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Thursday, July 29, 2021

War histories in 5 years, declassification

The government, however, will continue to have discretionary powers over withholding any such records it finds sensitive.

Written by Krishn Kaushik | New Delhi |
Updated: June 13, 2021 2:36:44 am
Union Defence Minister Rajnath Singh gave nod to the policy on Saturday. (File Photo)

Setting a clear timeline for compilation, publication, archiving and declassification of the histories of India’s wars and operations, the Ministry of Defence has come out with a new policy which stipulates that events must be officially recorded within five years.

It says “records should ordinarily be declassified in 25 years” and “records older than 25 years should be appraised by archival experts and transferred to the National Archives of India once the war/operations histories have been compiled”.

The government will, however, continue to have discretionary power over withholding records it deems sensitive – one such example is the Henderson Brooks-Bhagat report. An operations review of the Indian Army in the 1962 war with China, the report has not been made public though it has been six decades since the war.

The need for quick compilation and publication of war histories has been repeatedly underlined in the past. Sources said that though reports were prepared, many remained with the respective services or other branches, and were not collated or produced centrally at the Ministry of Defence. That is set to change with the new policy.

In a statement Saturday, the Ministry of Defence said Defence Minister Rajnath Singh “approved the policy on archiving, declassification and compilation/publication of war/operations histories by the Ministry of Defence.”

“The policy envisages that each organisation under the Ministry of Defence such as Services, Integrated Defence Staff, Assam Rifles and Indian Coast Guard, will transfer the records, including war diaries, letters of proceedings & operational record books, etc., to the History Division of Ministry of Defence (MoD) for proper upkeep, archival and writing the histories.”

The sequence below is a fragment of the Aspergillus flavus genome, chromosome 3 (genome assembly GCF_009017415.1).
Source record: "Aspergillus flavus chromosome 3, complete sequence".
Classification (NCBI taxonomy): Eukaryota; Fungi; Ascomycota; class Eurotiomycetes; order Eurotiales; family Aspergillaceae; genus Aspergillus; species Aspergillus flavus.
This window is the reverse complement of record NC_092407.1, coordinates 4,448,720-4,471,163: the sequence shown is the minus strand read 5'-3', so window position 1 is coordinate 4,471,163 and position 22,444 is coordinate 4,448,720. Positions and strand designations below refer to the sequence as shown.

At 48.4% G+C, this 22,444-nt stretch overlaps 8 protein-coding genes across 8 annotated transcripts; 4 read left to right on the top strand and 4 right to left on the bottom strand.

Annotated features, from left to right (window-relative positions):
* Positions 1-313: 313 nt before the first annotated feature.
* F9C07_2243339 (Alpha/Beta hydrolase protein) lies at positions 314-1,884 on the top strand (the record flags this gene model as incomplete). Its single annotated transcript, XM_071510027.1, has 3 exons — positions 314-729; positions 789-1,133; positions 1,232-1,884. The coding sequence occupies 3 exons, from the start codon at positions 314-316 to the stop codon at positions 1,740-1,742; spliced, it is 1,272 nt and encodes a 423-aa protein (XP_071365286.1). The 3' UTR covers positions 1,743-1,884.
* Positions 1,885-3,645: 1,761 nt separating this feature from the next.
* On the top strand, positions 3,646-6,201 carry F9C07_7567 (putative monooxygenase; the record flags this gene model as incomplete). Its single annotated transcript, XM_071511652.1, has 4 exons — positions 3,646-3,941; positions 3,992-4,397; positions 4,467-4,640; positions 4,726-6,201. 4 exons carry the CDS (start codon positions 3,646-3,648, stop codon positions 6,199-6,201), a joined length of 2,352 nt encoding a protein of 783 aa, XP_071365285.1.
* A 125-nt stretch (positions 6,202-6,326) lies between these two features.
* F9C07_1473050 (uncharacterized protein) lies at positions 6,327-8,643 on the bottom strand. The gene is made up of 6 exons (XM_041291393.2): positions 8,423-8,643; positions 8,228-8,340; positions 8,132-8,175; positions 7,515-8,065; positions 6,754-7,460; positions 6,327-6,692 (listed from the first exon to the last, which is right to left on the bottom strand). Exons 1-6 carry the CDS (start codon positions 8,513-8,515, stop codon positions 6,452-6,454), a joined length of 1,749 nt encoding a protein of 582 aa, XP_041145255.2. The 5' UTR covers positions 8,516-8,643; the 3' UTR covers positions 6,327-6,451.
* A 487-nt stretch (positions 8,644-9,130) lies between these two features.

Why war histories matter

WAR HISTORIES give an accurate account of events, authentic material for academic research, and help counter rumours. Earlier, reports on wars and operations were never made public. That is set to change now because information will be collated and reports prepared centrally.

“The responsibility for declassification of records rests with the respective organisations as specified in the Public Record Act 1993 and Public Record Rules 1997, as amended from time to time.”

“According to the policy, records should ordinarily be declassified in 25 years. Records older than 25 years should be appraised by archival experts and transferred to the National Archives of India once the war/operations histories have been compiled,” it said.

“The History Division will be responsible for coordination with various departments while compiling, seeking approval and publishing of war/operations histories. The policy mandates constitution of a committee headed by Joint Secretary, MoD and comprising representatives of the Services, MEA, MHA and other organisations and prominent military historians (if required), for compilation of war/operations histories.”

The committee, the Ministry said, should be formed within two years of completion of war/operations. Thereafter, collection of records and compilation should be completed in three years and disseminated to all concerned.

“The requirement of having war histories written with a clear-cut policy on declassification of war records was recommended by the Kargil Review Committee headed by K Subrahmanyam as well as the N N Vohra Committee in order to analyse lessons learnt and prevent future mistakes. Post Kargil War, GoM recommendations on national security also mentioned the desirability of authoritative war history,” the Ministry said.

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